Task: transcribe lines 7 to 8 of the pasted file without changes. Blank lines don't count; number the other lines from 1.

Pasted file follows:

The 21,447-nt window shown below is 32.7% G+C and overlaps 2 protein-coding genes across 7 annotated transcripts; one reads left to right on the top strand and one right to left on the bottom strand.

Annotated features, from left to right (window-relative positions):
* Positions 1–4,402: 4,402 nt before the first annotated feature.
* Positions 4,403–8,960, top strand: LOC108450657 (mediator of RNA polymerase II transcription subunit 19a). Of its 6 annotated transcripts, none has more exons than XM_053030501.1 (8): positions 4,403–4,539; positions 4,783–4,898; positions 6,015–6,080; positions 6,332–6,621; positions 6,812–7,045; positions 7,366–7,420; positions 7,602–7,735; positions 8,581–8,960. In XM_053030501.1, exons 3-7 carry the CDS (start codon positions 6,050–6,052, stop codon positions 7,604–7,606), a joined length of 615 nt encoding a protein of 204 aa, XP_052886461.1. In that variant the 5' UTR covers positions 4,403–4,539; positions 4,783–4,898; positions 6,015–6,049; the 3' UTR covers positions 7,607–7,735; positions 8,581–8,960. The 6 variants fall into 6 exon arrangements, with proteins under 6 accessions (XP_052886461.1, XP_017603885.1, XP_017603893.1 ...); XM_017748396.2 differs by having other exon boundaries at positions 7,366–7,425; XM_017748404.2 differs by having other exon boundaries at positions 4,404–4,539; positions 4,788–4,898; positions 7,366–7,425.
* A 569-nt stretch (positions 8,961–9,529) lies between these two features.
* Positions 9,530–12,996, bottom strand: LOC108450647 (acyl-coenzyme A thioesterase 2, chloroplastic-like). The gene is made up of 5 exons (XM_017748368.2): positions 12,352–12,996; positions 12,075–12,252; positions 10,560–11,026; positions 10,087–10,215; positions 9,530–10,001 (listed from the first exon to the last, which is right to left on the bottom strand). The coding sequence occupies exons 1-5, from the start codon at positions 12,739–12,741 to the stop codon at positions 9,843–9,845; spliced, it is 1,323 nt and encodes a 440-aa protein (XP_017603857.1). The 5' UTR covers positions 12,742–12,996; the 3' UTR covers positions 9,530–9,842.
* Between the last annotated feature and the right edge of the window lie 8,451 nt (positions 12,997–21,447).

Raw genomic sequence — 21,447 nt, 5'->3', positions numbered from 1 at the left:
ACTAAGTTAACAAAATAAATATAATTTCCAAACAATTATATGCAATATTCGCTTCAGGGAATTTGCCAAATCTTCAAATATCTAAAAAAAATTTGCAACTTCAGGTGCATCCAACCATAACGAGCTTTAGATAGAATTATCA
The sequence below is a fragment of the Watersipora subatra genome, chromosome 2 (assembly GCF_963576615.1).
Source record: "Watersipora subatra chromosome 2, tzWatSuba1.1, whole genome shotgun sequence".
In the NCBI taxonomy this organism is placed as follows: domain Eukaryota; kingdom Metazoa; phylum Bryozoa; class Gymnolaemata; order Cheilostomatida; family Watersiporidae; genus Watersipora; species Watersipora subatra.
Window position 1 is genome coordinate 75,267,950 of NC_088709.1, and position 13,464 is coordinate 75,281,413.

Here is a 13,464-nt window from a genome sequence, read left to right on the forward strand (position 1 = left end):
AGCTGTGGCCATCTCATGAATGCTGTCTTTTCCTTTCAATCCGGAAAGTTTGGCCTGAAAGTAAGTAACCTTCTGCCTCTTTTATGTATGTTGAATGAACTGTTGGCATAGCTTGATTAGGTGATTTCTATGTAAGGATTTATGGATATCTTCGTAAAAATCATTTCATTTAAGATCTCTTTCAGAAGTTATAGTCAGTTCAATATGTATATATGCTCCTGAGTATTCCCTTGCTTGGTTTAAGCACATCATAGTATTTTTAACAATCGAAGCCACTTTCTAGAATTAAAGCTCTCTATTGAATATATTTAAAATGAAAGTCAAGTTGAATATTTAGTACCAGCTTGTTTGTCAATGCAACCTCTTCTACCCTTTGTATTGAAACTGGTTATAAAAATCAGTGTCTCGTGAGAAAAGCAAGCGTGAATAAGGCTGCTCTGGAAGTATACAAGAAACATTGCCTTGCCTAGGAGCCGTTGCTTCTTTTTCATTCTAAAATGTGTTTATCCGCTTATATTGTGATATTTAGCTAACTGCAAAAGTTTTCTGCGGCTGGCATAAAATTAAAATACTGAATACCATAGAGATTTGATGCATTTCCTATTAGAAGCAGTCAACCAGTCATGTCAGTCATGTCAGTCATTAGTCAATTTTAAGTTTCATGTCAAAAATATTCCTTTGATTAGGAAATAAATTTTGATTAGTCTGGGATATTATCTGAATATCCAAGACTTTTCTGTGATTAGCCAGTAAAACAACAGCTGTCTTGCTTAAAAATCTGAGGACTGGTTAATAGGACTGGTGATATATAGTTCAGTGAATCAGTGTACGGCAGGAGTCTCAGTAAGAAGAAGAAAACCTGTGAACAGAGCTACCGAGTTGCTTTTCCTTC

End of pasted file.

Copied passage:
* Between the last annotated feature and the right edge of the window lie 8,451 nt (positions 12,997–21,447).

Raw genomic sequence — 21,447 nt, 5'->3', positions numbered from 1 at the left: